The justifications written into the bill are a smorgasbord of rehashed nonsense spread by open-border groups – e.g. The bill also cites California's unemployment rate (currently over 12 percent) and explains that the state "must pursue all avenues in facilitating and incubating job development and economic growth." How desperate is California if the legislature thinks the only way to reduce unemployment in the Golden State is to promote violations of federal law, perpetuate ID theft, and strain both natural and taxpayer-subsidized resources via increased illegal immigration?If California wanted to reduce unemployment and income inequality it would mandate E-Verify and eliminate other magnets for illegal immigration, thereby driving out the illegal population and forcing businesses to offer a better wage in order to attract millions of unemployed Californians.But putting legal residents to work, improving their wages, and reducing demand for social services apparently makes too much sense.
E-Verify Background The Immigration Reform and Control Act of 1986 (“IRCA”) mandates that U. employers verify the identity and employment eligibility of newly hired employees through completion of a Form I-9 and review of required documents.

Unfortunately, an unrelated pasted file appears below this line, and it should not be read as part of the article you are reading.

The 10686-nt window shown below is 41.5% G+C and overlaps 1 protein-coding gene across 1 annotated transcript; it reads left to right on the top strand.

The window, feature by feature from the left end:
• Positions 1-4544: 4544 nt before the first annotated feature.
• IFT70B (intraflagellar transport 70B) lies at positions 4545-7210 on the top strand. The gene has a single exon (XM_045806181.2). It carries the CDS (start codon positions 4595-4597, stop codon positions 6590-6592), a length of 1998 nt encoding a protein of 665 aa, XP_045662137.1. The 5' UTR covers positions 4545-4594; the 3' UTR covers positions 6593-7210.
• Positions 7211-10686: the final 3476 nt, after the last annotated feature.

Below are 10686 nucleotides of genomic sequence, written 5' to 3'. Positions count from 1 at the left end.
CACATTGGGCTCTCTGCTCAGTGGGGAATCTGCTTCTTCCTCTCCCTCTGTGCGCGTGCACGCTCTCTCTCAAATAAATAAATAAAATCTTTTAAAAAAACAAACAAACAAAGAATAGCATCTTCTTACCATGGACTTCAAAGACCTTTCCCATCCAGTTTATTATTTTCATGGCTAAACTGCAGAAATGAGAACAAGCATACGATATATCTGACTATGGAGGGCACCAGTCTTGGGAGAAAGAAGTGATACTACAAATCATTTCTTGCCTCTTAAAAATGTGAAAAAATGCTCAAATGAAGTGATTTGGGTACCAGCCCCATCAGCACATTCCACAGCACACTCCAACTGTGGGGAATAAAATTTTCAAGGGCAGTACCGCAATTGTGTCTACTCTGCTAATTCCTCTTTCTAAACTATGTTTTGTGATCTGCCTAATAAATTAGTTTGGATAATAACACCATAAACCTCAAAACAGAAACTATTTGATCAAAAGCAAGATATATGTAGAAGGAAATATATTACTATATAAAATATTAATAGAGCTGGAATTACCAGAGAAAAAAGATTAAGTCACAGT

IRCA contains civil and criminal penalties for failure to comply, including potential fines of up to $16,000 per unauthorized worker.
In the MOU, the employer waives its right to a three-day advance notice of an I-9 audit.
This means an employer faces the risk of an unannounced visit from Immigration and Customs Enforcement (“ICE”) without the ability to prepare in advance.
Many states are enacting laws that require employers to use E-Verify when hiring their employees.
Below is a list of states that currently have E-Verify laws on the books and an explanation of who is affected by those laws.
As an enhancement to the I-9 process, the federal government has created E-Verify, which is a free Internet-based system operated by the Department of Homeland Security (“DHS”) and the Social Security Administration that allows participating employers to confirm an individual’s employment eligibility by inputting information gathered during the I-9 process.
The system either confirms the individual’s eligibility to work or issues a tentative non-confirmation, which requires further action by the individual to validate his/her authorization to work.
Use of E-Verify offers employers a safe harbor against a later finding that a worker was in fact unauthorized.